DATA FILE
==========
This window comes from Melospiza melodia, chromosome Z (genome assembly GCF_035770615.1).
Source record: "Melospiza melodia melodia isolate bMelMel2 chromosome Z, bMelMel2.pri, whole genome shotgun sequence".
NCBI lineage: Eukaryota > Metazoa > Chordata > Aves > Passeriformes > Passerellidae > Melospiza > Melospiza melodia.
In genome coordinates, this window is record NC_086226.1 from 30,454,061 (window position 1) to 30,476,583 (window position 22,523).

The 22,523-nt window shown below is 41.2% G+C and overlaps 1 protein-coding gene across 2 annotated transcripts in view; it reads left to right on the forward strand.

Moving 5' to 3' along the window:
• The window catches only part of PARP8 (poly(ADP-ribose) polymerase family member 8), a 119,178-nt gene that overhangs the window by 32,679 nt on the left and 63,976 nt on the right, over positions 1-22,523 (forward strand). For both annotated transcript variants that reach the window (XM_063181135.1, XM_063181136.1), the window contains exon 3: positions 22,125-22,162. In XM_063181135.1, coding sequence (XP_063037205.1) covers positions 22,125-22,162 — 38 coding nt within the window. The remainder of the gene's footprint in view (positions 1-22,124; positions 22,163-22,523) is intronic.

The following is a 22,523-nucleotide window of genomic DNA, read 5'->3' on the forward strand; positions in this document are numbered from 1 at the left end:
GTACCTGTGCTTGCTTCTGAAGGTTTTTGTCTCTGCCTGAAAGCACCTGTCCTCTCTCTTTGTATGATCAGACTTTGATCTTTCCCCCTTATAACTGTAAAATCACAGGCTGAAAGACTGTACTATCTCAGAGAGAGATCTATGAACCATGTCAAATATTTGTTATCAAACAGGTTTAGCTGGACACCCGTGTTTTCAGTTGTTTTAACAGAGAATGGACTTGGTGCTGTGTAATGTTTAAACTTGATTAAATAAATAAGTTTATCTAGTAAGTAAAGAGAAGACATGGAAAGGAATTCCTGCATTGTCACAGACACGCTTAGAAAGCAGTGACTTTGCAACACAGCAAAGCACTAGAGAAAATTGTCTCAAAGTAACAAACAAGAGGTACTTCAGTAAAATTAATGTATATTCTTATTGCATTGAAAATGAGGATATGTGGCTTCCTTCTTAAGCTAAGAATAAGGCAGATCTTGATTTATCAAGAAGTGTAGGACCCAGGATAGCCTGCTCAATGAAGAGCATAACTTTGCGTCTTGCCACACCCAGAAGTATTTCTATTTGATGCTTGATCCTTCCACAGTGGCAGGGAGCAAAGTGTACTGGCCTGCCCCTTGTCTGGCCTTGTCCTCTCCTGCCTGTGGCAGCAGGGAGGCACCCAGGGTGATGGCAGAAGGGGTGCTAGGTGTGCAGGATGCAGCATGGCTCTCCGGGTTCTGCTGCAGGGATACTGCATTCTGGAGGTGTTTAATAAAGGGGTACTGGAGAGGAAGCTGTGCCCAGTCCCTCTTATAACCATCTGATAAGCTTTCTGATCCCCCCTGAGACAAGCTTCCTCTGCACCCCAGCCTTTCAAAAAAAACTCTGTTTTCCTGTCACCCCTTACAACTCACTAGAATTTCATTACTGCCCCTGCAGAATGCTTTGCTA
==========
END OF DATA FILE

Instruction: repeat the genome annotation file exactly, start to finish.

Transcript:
This window comes from Melospiza melodia, chromosome Z (genome assembly GCF_035770615.1).
Source record: "Melospiza melodia melodia isolate bMelMel2 chromosome Z, bMelMel2.pri, whole genome shotgun sequence".
NCBI lineage: Eukaryota > Metazoa > Chordata > Aves > Passeriformes > Passerellidae > Melospiza > Melospiza melodia.
In genome coordinates, this window is record NC_086226.1 from 30,454,061 (window position 1) to 30,476,583 (window position 22,523).

The 22,523-nt window shown below is 41.2% G+C and overlaps 1 protein-coding gene across 2 annotated transcripts in view; it reads left to right on the forward strand.

Moving 5' to 3' along the window:
• The window catches only part of PARP8 (poly(ADP-ribose) polymerase family member 8), a 119,178-nt gene that overhangs the window by 32,679 nt on the left and 63,976 nt on the right, over positions 1-22,523 (forward strand). For both annotated transcript variants that reach the window (XM_063181135.1, XM_063181136.1), the window contains exon 3: positions 22,125-22,162. In XM_063181135.1, coding sequence (XP_063037205.1) covers positions 22,125-22,162 — 38 coding nt within the window. The remainder of the gene's footprint in view (positions 1-22,124; positions 22,163-22,523) is intronic.

The following is a 22,523-nucleotide window of genomic DNA, read 5'->3' on the forward strand; positions in this document are numbered from 1 at the left end:
GTACCTGTGCTTGCTTCTGAAGGTTTTTGTCTCTGCCTGAAAGCACCTGTCCTCTCTCTTTGTATGATCAGACTTTGATCTTTCCCCCTTATAACTGTAAAATCACAGGCTGAAAGACTGTACTATCTCAGAGAGAGATCTATGAACCATGTCAAATATTTGTTATCAAACAGGTTTAGCTGGACACCCGTGTTTTCAGTTGTTTTAACAGAGAATGGACTTGGTGCTGTGTAATGTTTAAACTTGATTAAATAAATAAGTTTATCTAGTAAGTAAAGAGAAGACATGGAAAGGAATTCCTGCATTGTCACAGACACGCTTAGAAAGCAGTGACTTTGCAACACAGCAAAGCACTAGAGAAAATTGTCTCAAAGTAACAAACAAGAGGTACTTCAGTAAAATTAATGTATATTCTTATTGCATTGAAAATGAGGATATGTGGCTTCCTTCTTAAGCTAAGAATAAGGCAGATCTTGATTTATCAAGAAGTGTAGGACCCAGGATAGCCTGCTCAATGAAGAGCATAACTTTGCGTCTTGCCACACCCAGAAGTATTTCTATTTGATGCTTGATCCTTCCACAGTGGCAGGGAGCAAAGTGTACTGGCCTGCCCCTTGTCTGGCCTTGTCCTCTCCTGCCTGTGGCAGCAGGGAGGCACCCAGGGTGATGGCAGAAGGGGTGCTAGGTGTGCAGGATGCAGCATGGCTCTCCGGGTTCTGCTGCAGGGATACTGCATTCTGGAGGTGTTTAATAAAGGGGTACTGGAGAGGAAGCTGTGCCCAGTCCCTCTTATAACCATCTGATAAGCTTTCTGATCCCCCCTGAGACAAGCTTCCTCTGCACCCCAGCCTTTCAAAAAAAACTCTGTTTTCCTGTCACCCCTTACAACTCACTAGAATTTCATTACTGCCCCTGCAGAATGCTTTGCTA